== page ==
A Psychologist Explains A Common Factor She Sees Among Couples Not Having Sex

Co-Founder of Inner Bonding By Margaret Paul, Ph.D.
Co-Founder of Inner Bonding
Margaret Paul, Ph.D., is a best-selling author, relationship expert, and Inner Bonding® facilitator.
Image of couple looking unhappy in bed

"I don't care if I never have sex again."

I hear this often from my married women clients, especially those who have children or are in their late 40s. The women who say this have one thing in common: They don't feel emotionally connected with their husbands.

How lack of connection can affect your sex drive.

Not everyone needs emotional connection for sex to be great, but in long-term relationships, the lack of connection can be a huge factor in a person's desire to have sex with their partner. In relationships between men and women, there can also sometimes be a chicken-or-egg problem when it comes to sex and connection: Many men say that they feel emotionally connected after sex, while many women need to feel emotionally connected in order to want to have sex. This isn't a hard-and-fast rule, of course—everyone's different—but I do regularly notice this conundrum among my clients.


The neediness problem.

Here's the interesting thing: Many of my women clients say that when they visit their husband at work and see him in his power, they do feel turned on by him. But when he comes home, he becomes an anxious, complaining, needy little boy—and they are not turned on by that whatsoever.

What's going is that their husband is powerful in the work arena but self-abandoning—and thus needy—in the emotional arena. He wants sex to relax and feel good about himself rather than to connect with his wife. Rather than taking responsibility for his own feelings of stress and anxiety, he's coming to his wife expecting for her to make him feel better (or worse, to use her for his own comfort). This dynamic invariably leads to his wife feeling used by him rather than loved.

There is nothing erotic about a needy person.

The situation is also often reversed, where a man wants more emotional connection with a female partner whereas she is disconnected, self-abandoning, and needy. When someone is coming to you for sex that's all about making them feel validated and soothed, it's not much of a turn-on.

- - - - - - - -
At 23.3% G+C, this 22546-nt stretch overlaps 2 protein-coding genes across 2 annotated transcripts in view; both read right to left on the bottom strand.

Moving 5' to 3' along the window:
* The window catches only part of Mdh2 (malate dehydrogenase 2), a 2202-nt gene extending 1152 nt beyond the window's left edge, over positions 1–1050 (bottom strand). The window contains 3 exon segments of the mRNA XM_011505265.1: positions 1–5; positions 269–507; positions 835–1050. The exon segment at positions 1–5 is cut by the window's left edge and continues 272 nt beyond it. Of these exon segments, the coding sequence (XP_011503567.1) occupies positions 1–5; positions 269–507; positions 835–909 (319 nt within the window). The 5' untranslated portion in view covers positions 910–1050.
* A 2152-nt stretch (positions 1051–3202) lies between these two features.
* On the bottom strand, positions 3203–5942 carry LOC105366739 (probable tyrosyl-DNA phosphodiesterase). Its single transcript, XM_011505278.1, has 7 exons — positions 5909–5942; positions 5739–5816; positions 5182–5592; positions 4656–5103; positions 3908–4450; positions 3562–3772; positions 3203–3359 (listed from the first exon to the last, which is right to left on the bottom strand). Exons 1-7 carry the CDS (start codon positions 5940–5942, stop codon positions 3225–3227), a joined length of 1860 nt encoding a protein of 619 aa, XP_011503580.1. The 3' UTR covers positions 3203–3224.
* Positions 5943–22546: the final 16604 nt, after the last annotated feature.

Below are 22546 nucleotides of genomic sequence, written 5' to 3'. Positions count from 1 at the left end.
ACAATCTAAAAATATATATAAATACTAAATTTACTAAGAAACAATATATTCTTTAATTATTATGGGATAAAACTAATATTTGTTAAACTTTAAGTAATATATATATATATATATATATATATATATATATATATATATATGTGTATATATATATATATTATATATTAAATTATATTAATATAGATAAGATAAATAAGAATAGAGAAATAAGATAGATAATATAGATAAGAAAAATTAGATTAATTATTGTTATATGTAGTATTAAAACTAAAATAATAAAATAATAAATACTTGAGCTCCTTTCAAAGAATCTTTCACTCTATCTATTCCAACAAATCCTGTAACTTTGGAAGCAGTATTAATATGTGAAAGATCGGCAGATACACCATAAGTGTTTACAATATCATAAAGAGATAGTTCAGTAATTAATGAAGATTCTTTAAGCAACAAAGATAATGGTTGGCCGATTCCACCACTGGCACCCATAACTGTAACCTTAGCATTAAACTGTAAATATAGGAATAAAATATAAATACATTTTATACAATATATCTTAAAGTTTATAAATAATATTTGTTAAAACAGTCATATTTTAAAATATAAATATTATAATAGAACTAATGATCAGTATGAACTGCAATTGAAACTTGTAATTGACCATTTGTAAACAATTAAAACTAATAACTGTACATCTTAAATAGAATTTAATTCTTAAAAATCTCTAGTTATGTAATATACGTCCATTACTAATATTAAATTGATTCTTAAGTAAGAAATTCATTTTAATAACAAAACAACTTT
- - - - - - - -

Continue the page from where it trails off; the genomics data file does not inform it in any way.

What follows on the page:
Having sex to connect—not out of neediness.


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Sex in a long-term relationship thrives when both partners are loving and taking care of themselves and then sharing their love with each other. This means that each partner needs to do whatever inner work is necessary to come to their partner full of love for their partner rather than coming from emptiness and neediness. We cannot be loving and emotionally connected when we are rejecting and abandoning our own feelings and then expecting our partner to make us feel OK about ourselves.

This might be a hard pill to swallow—yes, you'll need to do the inner work before you're going to see your sex life really come back to life. The good news is, sexuality in general thrives when both partners are open to learning about themselves and about each other, which is what creates growth and newness in long-term relationships. Sex doesn't become boring when the relationship isn't boring, and it isn't boring when learning and emotional growth are an integral part of a relationship. 

Partners also need to make time alone together a high priority—time to share their day, to support each other, to share a meal, to do something fun, and to laugh together. This is how to emotionally connect with your partner. Emotional connection occurs when both people are open and loving with themselves and each other, with no agenda other than to share their love with each other. If one partner has a sexual agenda, the interaction won't feel loving and genuine. Sexuality will often emerge naturally from their authentic emotional intimacy.

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